Every so often this subject comes around, and for some reason today 4/20 seems to be no different, should there be legalization or not? Now I'm not saying it should be a crime, but it shouldn't be legal. I'm talking of course about the proliferation of shared/bootlegged music, what else did you think I was talking about? Hidden Track has a nice piece up today about the question of what an artist should do and can do about the control of their music and musician Ryan Holiday makes some interesting and valid points, but also makes some pretty broad assumptions.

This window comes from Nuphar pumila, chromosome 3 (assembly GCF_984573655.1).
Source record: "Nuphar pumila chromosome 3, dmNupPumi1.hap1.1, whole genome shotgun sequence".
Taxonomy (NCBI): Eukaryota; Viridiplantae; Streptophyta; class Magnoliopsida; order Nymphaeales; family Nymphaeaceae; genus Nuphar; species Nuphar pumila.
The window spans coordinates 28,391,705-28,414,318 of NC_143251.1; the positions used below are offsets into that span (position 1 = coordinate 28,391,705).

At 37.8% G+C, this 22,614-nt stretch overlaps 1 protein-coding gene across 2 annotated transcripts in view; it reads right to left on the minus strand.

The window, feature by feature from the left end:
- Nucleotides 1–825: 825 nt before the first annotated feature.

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Seeing as The McLovins are in the studio this week, hard at work on their next album, which is completely under their control, they are not be-holding to any record company or under any outside creative control, we have to think a bit about how we support our independent musicians. Are we willing to put our money where our hearts are and go out and support their live shows and how at a grass-roots level do we encourage the creation of their new music. We have the benefit of being able to freely share their live shows, but we also have to be willing to support their studio work. The music can't be free, but the choice we have on what we share is a free choice and we have to exercise some discretion. So if you find yourself with a few extra bucks at their next show, buy a disc and give it to someone you think might dig it, don't think of the cost, think if it as a musical investment that will pay dividends for years.